Why Most Millionaires Use Credit Cards

by Don Smith

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You may have seen me writing about the dangers of credit cards, yet if you go out to dinner with the owner of a company, does he pull out an envelope and hand over cash? Or does he pull out a beautiful shiny metallic card that looks a little nicer than the one you have?

Chase Sapphire Card
It's pretty, but why purchase a credit card?

Why I Purchased a Chase Card

Many millionaires not only use a credit card but pay an annual fee for the privilege. I recently decided to upgrade to a Chase Sapphire Preferred card which carries an annual $95 fee and seriously thought about spending $450/yr to upgrade to the Reserve card before deciding there wasn't enough difference to justify the extra investment. For those in the Dave Ramsey training camp, that's blasphemy. For those in the FI (Financial Independence) community, it's standard procedure.

If you can't control your spending, you shouldn't have a credit card.

Dave Ramsey is right that if you can't control your spending, you shouldn't get a credit card. Having the ability to swipe and buy anything you want without necessarily having the money to pay for it is like giving an alcoholic a beer, it's a bad idea. But if you use it merely as a tool, credit cards aren't necessarily evil, and they're a lot more convenient than carrying around wads of cash.

Convenience is why most wealthy people still use credit cards.

Beyond convenience, here are three of the reasons I upgraded to a credit card with an annual fee. These are some of the same reasons your average millionaire keeps a card or two in their wallet and uses them for everything as well.

1. Travel Rewards Program

My idea of a vacation

I take my family on multiple vacations each year. With seven of us, that adds up in a hurry. Airfare, in particular, is enough to make most people wince. When I signed up, there was a 60,000 point bonus available, that's worth $750 towards travel.

Let's see….spend $95 on the card, get $750 that I'll use next year.

Is this an IQ test?

2. Better Rewards

The Math Doesn't Lie
The Math Doesn't Lie

My previous card had rewards, but the point value wasn't quite as good as this one and their travel program wasn't nearly as strong. When you earn points on a credit card, you're essentially getting a small percentage back in rewards. The math on the Chase card worked out better as they give you back a larger percentage of each transaction.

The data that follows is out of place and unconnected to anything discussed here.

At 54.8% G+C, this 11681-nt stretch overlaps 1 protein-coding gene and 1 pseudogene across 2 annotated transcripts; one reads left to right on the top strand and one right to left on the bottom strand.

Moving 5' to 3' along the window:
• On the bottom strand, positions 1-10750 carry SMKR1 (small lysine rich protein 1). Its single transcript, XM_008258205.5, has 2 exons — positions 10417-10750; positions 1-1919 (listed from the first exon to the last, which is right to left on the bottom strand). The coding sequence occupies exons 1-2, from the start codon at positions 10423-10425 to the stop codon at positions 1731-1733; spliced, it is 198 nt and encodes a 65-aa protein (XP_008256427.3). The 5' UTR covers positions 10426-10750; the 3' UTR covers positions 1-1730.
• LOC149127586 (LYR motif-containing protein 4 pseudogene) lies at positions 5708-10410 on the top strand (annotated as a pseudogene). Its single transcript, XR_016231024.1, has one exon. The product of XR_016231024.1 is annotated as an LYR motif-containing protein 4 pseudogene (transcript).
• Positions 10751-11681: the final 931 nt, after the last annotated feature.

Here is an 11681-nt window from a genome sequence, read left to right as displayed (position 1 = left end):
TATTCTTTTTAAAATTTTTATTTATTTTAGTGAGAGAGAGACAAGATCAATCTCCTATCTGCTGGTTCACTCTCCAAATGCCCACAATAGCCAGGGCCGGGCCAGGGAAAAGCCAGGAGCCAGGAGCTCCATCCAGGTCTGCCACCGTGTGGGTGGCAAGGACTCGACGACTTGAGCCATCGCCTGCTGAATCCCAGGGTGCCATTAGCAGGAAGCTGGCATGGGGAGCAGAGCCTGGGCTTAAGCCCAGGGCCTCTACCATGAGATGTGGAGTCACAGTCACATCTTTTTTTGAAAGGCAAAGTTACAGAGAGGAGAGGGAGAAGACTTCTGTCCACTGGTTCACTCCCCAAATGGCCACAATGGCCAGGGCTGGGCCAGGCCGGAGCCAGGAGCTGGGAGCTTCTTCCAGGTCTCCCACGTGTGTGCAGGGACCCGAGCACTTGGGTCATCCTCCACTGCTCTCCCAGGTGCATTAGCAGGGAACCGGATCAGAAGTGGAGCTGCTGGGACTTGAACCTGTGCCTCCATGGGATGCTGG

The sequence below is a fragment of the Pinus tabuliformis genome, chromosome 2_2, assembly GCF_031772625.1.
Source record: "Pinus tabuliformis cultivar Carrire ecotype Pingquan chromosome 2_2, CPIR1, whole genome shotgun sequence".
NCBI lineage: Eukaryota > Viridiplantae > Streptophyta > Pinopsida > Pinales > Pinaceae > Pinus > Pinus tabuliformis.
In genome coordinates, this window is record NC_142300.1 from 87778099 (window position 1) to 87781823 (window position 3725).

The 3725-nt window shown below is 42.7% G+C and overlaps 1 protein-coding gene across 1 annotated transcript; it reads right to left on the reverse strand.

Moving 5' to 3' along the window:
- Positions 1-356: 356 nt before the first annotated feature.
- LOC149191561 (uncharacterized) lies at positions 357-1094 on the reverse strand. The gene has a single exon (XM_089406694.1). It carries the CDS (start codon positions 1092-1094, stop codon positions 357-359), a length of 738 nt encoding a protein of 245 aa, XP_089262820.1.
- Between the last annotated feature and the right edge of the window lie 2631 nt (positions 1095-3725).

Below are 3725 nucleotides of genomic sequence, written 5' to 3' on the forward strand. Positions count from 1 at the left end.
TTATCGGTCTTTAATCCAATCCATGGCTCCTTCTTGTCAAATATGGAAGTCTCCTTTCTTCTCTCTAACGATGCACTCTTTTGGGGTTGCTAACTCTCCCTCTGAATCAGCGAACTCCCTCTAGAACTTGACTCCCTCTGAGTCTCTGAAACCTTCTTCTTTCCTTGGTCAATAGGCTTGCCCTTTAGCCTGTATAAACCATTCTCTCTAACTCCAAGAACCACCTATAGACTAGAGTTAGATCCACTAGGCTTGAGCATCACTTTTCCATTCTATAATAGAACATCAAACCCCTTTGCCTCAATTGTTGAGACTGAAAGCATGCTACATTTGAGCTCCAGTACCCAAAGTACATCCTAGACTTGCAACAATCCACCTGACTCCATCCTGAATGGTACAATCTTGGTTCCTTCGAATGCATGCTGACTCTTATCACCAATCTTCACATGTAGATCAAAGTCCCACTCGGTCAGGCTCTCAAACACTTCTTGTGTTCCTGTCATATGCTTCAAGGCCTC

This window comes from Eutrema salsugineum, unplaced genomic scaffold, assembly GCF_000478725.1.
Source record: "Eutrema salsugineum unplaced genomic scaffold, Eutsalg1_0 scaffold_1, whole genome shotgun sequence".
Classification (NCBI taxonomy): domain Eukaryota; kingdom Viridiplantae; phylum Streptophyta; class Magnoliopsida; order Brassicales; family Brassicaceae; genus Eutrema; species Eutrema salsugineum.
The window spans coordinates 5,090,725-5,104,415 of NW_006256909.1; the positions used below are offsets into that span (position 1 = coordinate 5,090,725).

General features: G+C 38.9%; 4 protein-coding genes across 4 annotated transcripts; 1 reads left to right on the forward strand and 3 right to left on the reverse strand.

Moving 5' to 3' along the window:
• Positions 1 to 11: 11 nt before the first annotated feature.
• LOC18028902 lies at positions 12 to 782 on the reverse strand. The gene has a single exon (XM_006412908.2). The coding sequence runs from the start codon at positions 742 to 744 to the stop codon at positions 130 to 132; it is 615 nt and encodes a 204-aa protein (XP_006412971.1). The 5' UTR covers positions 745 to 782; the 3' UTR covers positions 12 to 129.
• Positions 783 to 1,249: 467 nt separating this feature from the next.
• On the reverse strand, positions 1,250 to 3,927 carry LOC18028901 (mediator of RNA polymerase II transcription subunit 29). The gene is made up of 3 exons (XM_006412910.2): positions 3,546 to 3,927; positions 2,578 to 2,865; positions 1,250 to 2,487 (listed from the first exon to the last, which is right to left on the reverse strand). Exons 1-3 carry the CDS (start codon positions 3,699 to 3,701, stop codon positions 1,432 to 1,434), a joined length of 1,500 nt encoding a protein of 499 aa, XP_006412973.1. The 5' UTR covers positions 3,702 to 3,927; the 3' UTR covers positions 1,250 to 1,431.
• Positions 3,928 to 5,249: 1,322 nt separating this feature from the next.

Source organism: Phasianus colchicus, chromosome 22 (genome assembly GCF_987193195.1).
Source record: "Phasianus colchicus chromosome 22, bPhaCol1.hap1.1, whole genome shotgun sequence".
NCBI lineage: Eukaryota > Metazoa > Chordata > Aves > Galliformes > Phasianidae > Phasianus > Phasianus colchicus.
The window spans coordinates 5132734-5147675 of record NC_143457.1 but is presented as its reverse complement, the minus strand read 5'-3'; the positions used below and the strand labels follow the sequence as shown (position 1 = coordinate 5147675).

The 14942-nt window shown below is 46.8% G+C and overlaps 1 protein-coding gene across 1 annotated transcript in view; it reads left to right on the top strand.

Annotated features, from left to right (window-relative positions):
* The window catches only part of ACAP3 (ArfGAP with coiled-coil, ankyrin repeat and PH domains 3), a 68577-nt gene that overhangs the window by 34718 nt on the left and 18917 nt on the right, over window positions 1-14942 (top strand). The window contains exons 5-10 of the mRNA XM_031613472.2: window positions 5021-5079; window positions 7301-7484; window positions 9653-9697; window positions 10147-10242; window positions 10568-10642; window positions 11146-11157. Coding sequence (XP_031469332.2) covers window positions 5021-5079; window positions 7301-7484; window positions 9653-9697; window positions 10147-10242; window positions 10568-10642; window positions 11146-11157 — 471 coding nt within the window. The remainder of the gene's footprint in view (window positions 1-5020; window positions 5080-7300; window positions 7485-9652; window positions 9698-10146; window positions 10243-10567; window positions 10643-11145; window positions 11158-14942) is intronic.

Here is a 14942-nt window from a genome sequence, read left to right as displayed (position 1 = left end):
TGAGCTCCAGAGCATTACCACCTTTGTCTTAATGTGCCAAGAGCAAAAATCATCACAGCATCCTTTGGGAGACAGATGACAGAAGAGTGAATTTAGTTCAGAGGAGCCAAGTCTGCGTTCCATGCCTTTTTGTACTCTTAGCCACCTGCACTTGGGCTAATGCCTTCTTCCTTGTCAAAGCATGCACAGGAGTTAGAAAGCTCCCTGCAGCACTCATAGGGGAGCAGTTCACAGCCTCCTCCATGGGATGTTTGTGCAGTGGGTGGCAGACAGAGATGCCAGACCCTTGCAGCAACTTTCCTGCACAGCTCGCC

The credit card companies can do this because they charge the vendor a slightly larger percentage than they give you on each transaction. For example, they might charge the store 2% to process a credit card transaction and give you 1% back in rewards. If you don't pay the balance off each month, they'll also smack you with hefty interest charges, so it's a win either way for the bank.

They want you to spend a lot because every transaction you do puts money on their books, so they incentivize that behavior with rewards. That's a good thing for you as long as you understand how the system works and don't go buying things you don't need just to get points. What you want to look for is a card that gives you a larger percentage of each transaction back, which is exactly what the Chase card does.

3. Referral Bonus

Referral Programs Benefit Both Parties

I'm a blogger with a pretty large fan base, so I'm always on the lookout for referral bonuses on products I use. The chase card happens to have a pretty sweet referral program.

For every person who signs up using this link, I get a bunch of bonus points worth roughly $150-$200 in travel rewards. I'd use the card regardless, but it's a nice touch.

Return on Investment

Millionaires look at these types of things as an investment rather than an expense. They'll invest $95 in a card like this to get back $750 in travel rewards plus free trip protection, rental insurance, referral bonuses, super-fast tap and go payments, etc. It's an immediate 700%+ return on a minimal investment, and they will keep earning more as they purchase things they were going to buy anyway.

It has nothing to do with needing to borrow money, and everything to do with getting nice perks. Many people in the FI (Financial Independence) and business community never pay for vacations because they've figured out how to work the system, the same system that can bankrupt someone who isn't disciplined enough to pay their bill every month.

The key is that they will also pay off that card every month, and won't purchase things they weren't already going to buy to get points, because that's well, pointless.


About the Author 

Don Smith

The Personal Growth Channel founder, Don Smith also owns a technology company, has served on the board of directors for multiple companies, and enjoys seeing people achieve their goals. Happily married with five children, he lives in Springfield, Illinois.

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